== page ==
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NSW Family Court Orders in Place - What age can children stop following orders?

Discussion in 'Family Law Forum' started by KEH, 5 March 2015.

  1. KEH

    KEH Member

    5 March 2015
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    We have family Court orders in place. We have a parent who is saying they " cannot wait till the children are of age to " choose" not to come to our place. This in fact won't be the case as they love to come to our place. I was under the impression this is at 12/13 years of age. Is this such a thing? We have court orders until the children are 18. Does she need to go to court to get proof and amend the orders, or can she stop them visiting and we then have to go to court. The problem is, she will tell the children one thing and tell us something different. The only way we know this is they tell us when they see us, BUT if she is saying " daddy isn't coming" to them and telling us " they don't want to come" then there is no communication between father and sons and she is withholding. What avenues can we take?
  2. AllForHer

    AllForHer Well-Known Member

    23 July 2014
    Likes Received:
    Some people just never give up the drama, do they?

    Parenting orders have effect until the children turn 18, unless the orders are superseded by a parenting plan, amended by consent or changed by the court before the children come of age.

    This means that legally, there's no age below 18 where it's acceptable for either parent to unilaterally stop the children from spending time with the other parent, and doing so without valid reason constitutes a contravention. "The child said he/she didn't want to" is not a valid reason.

    However, what the other parent may be giving substantial weight to is the court's consideration given to children's views when deciding what's in the best interests of the children.

    Basically, if a child is 12 years of age or above, they are in most circumstances deemed mature enough and informed enough to decide for themselves where they want to live and how often they want to see the other parent. However, if you have orders already, as in your case, this consideration by the court is not one to be decided unilaterally by the parents. The parents must continue facilitating the children's time with the other parent until those orders are changed.

    If the children 'decide' not to spend time with you, and the parent decides to suspend their obligations under the orders to facilitate them spending time with you, you will have access to a pathway to have the matter resolved.

    I always suggest mediation first, especially in this case. If the parent follows through on this intimidation to withhold the children's time with you, you can request a child-inclusive cpnference so that both parents and a third party can ensure the children's views are heard and respected in a supportive environment. If the parent is saying, "Dad doesn't want to see you this weekend", that will probably unfold as an untruth in a child-inclusive conference.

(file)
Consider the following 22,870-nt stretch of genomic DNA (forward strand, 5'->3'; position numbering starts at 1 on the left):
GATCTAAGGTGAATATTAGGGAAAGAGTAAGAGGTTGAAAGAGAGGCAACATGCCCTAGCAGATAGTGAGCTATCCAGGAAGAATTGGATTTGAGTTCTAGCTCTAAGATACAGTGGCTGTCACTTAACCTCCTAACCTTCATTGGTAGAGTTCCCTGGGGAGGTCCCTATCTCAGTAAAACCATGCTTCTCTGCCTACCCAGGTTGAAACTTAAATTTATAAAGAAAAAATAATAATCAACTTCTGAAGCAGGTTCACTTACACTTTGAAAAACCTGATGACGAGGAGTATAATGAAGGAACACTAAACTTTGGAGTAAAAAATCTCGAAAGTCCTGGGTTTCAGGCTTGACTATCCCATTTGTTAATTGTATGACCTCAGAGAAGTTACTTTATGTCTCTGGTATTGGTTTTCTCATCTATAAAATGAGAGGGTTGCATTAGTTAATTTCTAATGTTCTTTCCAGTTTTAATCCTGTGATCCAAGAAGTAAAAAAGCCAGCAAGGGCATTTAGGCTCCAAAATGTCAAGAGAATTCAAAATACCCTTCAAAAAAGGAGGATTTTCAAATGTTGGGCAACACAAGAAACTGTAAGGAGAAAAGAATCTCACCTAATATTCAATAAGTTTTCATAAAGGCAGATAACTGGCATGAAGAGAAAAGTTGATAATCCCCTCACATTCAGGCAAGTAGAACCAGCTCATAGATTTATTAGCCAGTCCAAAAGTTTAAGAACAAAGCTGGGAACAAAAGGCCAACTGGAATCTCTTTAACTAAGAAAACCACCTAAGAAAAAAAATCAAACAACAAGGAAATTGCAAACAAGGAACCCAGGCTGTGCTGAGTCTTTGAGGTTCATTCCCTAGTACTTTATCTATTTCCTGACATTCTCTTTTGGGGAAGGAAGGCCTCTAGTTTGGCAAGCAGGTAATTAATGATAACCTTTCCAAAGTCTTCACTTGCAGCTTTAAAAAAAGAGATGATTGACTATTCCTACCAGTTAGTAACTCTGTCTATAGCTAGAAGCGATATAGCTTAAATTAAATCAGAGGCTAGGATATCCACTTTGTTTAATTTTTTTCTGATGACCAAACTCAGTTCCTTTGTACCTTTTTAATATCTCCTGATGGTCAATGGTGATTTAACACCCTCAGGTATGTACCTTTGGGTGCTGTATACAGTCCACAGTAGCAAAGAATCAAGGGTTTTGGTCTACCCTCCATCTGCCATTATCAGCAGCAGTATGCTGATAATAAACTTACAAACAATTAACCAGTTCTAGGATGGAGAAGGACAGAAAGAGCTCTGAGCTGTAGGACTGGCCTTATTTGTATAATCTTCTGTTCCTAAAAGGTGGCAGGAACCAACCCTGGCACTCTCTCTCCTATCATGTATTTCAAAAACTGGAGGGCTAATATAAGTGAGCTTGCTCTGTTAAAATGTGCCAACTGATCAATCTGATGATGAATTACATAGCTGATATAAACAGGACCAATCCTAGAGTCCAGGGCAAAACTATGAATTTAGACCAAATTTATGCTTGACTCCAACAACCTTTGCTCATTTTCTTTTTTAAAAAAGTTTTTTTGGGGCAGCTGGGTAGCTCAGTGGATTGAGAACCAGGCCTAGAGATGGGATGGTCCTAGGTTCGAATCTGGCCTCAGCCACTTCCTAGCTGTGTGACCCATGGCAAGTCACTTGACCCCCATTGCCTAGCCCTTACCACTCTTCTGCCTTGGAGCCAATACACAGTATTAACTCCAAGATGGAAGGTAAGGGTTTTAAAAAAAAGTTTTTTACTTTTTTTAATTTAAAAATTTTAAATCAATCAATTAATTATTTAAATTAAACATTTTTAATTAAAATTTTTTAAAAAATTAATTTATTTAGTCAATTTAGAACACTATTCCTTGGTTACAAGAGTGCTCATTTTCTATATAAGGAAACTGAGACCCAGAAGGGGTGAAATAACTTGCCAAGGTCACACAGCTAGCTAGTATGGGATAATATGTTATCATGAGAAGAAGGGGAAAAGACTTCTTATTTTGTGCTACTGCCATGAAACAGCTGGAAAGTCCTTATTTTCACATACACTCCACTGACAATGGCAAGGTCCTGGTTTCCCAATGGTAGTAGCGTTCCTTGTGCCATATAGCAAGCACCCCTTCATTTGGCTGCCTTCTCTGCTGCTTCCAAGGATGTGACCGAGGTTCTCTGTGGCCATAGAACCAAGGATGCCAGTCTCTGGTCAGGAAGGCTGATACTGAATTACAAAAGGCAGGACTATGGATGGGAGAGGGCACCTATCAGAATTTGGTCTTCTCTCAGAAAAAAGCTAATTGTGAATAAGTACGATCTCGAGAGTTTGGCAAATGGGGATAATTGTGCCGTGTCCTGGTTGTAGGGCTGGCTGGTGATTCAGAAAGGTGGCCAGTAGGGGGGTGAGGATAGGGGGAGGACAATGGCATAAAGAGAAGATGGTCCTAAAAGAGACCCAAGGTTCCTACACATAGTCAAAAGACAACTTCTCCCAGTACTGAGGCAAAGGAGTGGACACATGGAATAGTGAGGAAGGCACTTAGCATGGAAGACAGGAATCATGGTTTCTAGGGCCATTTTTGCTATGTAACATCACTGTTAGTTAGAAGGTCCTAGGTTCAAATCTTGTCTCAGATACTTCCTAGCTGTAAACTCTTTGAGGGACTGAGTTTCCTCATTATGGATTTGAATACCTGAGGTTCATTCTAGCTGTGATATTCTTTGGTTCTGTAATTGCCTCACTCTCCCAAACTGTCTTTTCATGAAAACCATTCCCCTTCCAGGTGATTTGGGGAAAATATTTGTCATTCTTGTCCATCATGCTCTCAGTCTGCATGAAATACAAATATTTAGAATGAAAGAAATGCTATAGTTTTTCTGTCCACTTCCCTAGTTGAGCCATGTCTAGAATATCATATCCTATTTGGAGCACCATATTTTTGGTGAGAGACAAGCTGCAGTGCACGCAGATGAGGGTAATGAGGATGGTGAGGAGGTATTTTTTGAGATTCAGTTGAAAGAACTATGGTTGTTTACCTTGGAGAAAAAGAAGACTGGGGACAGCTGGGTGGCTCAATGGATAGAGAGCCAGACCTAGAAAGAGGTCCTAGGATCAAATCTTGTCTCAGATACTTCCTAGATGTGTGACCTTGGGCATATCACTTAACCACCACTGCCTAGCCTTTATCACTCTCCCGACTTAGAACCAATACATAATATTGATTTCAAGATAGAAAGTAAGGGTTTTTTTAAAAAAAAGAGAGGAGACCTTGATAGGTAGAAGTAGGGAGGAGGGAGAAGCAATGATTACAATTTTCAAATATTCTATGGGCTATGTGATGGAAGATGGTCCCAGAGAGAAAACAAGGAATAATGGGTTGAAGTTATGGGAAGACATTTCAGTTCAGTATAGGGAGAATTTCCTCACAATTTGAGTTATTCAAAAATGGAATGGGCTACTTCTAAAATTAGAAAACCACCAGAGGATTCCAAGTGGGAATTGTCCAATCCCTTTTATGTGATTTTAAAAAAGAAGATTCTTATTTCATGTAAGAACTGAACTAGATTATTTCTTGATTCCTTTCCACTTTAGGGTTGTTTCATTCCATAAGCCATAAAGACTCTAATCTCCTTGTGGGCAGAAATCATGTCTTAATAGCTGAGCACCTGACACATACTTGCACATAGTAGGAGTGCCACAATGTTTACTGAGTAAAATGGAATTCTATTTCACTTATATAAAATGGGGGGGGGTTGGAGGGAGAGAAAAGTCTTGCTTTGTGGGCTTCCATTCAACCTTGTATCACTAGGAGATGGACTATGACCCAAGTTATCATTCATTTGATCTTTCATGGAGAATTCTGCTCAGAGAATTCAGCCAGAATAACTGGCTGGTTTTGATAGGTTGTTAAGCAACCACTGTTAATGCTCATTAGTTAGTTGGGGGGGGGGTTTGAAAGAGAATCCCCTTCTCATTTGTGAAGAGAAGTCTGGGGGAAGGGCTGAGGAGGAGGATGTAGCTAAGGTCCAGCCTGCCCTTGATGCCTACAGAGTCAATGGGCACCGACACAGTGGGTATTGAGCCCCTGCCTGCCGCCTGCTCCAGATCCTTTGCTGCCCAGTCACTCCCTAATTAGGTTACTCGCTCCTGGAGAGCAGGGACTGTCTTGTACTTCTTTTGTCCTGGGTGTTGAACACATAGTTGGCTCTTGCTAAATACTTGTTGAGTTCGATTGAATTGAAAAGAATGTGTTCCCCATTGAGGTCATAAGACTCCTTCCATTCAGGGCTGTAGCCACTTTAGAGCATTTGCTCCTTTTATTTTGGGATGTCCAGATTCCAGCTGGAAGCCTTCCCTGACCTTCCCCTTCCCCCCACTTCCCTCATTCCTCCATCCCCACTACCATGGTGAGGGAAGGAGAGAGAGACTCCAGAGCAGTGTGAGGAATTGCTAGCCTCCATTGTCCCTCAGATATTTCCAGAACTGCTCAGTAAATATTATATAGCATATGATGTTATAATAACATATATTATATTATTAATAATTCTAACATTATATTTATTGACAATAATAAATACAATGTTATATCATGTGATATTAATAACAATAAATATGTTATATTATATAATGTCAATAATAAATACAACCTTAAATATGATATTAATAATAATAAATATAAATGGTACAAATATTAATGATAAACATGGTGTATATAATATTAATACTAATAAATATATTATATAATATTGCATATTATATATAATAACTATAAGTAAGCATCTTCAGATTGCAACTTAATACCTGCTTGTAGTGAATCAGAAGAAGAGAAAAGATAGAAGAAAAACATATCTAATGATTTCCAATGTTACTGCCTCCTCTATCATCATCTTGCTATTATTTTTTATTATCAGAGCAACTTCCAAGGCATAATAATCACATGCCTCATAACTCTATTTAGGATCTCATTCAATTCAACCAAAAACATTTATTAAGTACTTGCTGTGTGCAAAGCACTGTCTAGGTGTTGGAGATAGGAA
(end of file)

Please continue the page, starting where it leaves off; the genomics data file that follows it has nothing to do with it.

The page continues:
If the issue isn't resolved, you can file a contravention application. The penalty in the first instance is ordinarily a bond of good behaviour for a year, but if the orders continue to be contravened, it may result in a change of living arrangements.

    Often, contraventions where it's the children saying they don't want to spend time with the other parent will result in a potential change to the orders. Don't be afraid of this as a possibility - the reason for the children making this decision will likely be thoroughly investigated by a family reporter, and if what you say is found to be true - that the mother has discouraged that relationship - it will look very damning for her.

    However, if the children attain 12 years of age before any of this happens, then the court may give significant weight to their views if found to be genuine, which could result in an order to the effect of: "That the child/ren spend time with the father/mother in accordance with his/her/their wishes".

    Try and remember what it was like being 12 years of age before you start to worry too much. Kids don't like to have their parents criticised, so if one parent is doing it constantly against the other, it is psychologically more likely to be their relationship that falls into disrepair, not yours. It's unfortunate, of course, but it's not something you can control. Always be the supportive parent who encourages and respects the other parent, no matter how challenging things get. Your kids will thank you for it when they're older.
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